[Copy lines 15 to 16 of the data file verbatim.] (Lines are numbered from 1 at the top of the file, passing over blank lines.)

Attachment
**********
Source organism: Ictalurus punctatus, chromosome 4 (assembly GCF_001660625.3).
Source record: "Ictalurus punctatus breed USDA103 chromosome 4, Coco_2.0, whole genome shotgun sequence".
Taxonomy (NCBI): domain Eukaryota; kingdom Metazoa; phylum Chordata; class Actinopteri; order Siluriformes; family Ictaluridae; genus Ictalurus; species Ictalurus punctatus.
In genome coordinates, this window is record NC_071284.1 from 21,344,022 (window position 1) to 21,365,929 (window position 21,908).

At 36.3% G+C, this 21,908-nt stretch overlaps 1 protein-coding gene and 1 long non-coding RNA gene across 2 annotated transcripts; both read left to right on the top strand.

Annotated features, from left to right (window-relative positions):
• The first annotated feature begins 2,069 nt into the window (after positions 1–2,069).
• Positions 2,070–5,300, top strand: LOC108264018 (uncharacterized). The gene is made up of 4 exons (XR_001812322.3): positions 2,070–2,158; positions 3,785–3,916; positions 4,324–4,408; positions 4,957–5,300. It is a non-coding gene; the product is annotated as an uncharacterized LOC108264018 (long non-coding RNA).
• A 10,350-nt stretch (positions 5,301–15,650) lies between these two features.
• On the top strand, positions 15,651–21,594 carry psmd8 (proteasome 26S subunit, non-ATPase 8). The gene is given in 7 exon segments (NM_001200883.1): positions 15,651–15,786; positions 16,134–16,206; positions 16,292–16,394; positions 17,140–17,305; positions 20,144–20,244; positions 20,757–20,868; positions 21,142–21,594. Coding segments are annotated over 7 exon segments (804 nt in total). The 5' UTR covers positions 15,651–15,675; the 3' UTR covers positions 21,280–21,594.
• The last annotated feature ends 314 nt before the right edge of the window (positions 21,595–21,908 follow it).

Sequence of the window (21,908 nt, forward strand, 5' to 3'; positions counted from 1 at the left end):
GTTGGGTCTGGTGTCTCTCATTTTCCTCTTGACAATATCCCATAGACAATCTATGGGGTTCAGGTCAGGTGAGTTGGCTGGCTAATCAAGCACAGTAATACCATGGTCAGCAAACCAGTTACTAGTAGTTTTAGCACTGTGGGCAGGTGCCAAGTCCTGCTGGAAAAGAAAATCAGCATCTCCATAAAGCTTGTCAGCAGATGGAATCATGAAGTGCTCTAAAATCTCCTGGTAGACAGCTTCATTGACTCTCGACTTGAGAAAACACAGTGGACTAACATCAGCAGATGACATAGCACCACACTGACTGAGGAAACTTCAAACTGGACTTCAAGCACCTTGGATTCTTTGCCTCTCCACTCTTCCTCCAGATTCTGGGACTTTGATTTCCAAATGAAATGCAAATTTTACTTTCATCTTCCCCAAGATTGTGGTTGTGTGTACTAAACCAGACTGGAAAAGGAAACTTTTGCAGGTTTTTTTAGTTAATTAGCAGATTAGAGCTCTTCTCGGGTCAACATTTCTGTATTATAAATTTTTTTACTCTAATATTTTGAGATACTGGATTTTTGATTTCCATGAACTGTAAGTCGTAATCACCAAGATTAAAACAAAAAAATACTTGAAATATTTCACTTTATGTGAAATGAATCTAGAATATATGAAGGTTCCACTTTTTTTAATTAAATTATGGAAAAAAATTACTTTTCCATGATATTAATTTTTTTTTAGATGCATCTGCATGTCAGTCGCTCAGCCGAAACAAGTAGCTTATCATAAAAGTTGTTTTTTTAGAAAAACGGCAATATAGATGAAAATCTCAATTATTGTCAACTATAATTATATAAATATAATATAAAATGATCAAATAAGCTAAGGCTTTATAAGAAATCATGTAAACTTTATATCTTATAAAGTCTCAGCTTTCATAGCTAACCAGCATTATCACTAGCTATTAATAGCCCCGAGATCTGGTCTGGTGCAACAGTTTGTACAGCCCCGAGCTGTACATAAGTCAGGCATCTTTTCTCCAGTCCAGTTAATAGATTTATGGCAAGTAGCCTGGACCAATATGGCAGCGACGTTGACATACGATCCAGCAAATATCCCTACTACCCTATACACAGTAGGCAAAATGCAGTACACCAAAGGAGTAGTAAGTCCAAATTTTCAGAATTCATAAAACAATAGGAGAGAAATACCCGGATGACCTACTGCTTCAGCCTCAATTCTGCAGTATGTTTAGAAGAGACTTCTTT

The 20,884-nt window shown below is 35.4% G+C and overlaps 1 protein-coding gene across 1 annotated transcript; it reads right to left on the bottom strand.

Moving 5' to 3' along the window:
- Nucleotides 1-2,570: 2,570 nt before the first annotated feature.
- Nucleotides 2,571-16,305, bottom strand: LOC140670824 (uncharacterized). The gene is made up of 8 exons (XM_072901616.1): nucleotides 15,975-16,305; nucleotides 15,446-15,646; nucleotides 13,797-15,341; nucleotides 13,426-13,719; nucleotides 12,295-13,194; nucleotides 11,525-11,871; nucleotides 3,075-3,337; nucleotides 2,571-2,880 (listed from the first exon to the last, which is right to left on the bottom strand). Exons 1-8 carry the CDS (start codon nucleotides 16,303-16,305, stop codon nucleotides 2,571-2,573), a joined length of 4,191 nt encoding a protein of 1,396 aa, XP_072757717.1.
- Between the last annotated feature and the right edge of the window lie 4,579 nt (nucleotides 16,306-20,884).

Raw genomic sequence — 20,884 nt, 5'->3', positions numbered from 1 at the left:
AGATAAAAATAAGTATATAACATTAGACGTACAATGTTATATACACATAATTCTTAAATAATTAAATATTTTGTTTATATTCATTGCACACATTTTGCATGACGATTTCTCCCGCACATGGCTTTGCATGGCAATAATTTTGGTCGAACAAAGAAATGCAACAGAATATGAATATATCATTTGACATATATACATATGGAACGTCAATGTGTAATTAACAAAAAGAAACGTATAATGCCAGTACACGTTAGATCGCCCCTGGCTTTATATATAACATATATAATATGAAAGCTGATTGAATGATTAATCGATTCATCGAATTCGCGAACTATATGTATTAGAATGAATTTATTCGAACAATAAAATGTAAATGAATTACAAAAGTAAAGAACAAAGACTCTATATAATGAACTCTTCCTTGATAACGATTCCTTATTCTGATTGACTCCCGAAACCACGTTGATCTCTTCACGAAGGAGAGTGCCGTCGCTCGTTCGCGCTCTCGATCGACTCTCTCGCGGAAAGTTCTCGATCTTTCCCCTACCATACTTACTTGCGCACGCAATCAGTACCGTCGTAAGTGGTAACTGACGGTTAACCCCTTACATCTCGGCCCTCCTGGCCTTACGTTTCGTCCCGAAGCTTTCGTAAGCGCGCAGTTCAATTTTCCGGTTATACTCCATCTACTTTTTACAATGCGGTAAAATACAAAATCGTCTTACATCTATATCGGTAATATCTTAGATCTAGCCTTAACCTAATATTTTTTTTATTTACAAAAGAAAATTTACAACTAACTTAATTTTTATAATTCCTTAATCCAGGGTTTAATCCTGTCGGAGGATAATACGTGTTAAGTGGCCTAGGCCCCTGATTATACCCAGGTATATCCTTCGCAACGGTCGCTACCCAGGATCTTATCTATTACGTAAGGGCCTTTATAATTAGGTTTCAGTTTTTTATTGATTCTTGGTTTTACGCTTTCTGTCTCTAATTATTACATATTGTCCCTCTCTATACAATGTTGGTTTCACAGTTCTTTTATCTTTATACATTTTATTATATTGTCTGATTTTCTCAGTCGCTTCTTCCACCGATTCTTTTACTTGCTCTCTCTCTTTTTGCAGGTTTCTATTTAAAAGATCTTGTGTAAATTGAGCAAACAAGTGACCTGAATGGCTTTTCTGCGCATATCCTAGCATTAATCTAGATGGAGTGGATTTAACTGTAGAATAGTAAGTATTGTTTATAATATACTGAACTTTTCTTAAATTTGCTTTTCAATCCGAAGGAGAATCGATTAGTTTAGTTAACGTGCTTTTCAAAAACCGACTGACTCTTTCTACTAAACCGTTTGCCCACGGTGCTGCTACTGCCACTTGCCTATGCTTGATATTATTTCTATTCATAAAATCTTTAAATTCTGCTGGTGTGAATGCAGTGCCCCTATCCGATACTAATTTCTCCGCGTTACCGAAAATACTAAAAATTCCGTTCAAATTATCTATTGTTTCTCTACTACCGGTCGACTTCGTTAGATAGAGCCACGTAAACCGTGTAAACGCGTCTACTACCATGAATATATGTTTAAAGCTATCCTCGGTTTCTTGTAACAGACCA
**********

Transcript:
Moving 5' to 3' along the window:
- Nucleotides 1-2,570: 2,570 nt before the first annotated feature.